ISLAMABAD: In a dramatic turn of events, a key prosecution witness in the Mumbai attacks case claimed to have met Ajmal Kasab recently.
Mudassir Lakhvi, headmaster of the Government Elementary School in Faridkot village, Okara, appeared before the Anti-Terrorism Court (ATC) to record his statement during the trial of seven suspects, the alleged mastermind Zakiur Rehman Lakhvi, Abdul Wajid, Mazhar Iqbal, Hammad Amin Sadiq, Shahid Jameel Riaz, Jamil Ahmed and Younus Anjum, accused of involvement in the attacks on Nov 26, 2008.
Kasab was the lone surviving member of the team that rampaged through the port city of Mumbai. He was arrested by law-enforcement agencies following the attacks, tried and then executed by hanging in November 2012 in a Pune prison.
The Federal Investigation Agency (FIA) produced the headmaster to verify the record which was obtained from the school in question, where Kasab is said to have been enrolled between 1997 and 2000.
Proceedings of the Mumbai attacks case had been declared in-camera by ATC Judge Atiqur Rehman, but sources privy to the trial told Dawn that during his cross-examination by defence counsel Raja Rizwan Abbasi, the headmaster claimed that he had met Ajmal Kasab only a few days ago.
The revelations shocked everyone in the courtroom because this was something the defence counsel did not expect to hear during the cross-examination.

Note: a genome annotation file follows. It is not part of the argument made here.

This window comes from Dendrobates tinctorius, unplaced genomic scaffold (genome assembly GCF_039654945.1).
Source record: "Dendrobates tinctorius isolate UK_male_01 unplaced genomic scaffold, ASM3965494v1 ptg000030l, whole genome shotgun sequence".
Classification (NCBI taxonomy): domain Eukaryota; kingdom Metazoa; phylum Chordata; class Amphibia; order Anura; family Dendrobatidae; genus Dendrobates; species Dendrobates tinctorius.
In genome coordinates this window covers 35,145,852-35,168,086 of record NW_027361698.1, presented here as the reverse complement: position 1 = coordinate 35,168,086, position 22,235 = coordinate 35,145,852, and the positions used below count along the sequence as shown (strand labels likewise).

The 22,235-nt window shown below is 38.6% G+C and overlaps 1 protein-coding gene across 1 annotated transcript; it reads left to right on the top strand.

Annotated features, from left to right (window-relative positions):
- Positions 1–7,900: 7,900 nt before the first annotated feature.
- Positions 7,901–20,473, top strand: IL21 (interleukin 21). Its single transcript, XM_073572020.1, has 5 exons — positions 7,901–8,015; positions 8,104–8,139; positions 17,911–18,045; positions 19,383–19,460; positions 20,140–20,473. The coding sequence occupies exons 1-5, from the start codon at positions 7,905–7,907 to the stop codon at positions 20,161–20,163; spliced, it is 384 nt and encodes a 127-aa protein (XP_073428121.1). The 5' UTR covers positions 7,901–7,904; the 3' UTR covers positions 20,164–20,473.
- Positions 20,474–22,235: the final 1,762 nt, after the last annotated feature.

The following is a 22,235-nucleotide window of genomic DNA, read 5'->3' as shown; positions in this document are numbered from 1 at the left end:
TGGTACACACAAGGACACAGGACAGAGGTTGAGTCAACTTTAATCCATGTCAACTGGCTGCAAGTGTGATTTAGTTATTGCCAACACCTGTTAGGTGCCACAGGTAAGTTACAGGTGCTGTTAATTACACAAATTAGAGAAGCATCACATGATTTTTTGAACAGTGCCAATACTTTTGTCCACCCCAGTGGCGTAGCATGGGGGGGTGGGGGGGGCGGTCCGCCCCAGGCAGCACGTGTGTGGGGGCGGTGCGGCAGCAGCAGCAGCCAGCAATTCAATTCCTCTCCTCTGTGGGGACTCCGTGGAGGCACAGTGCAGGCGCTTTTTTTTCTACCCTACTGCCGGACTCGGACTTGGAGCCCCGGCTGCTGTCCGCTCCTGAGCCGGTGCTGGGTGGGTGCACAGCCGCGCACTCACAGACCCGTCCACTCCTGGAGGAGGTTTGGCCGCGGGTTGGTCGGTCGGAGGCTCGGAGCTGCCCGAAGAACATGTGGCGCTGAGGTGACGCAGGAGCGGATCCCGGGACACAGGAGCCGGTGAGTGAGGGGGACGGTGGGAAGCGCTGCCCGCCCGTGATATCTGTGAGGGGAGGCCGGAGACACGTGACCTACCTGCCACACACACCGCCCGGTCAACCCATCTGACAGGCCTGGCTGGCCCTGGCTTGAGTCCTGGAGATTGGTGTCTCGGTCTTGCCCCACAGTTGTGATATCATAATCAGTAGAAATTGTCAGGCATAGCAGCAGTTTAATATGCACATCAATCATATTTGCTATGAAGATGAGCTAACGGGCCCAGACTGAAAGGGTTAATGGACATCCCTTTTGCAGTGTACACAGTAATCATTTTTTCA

Chief prosecutor Mohammad Azhar Chaudhry, raising an objection, claimed that this was not relevant to the proceedings of the trial.
But he did ask the court to allow the prosecution to re-examine the witness as this change in stance could be based on mala fide intentions.
According to the prosecution, Muddasir, in an earlier statement given to the FIA, said that he did not know Ajmal Kasab and only handed over the admissions register, attendance sheets and some other material to the investigators.
Sources in the prosecution admitted the possibility that Muddasir might have changed his statement out of fear.
They said the prosecution would re-examine the witness and, if necessary, Mudassir could be declared a ‘hostile witness’, rendering his testimony invalid.
The sources also said that certain members of the prosecution team as well as an investigating officer had received threatening calls while in a meeting at the FIA headquarters in Islamabad. They said the unknown caller warned the prosecutors of dire consequences if they continued to argue against the suspects.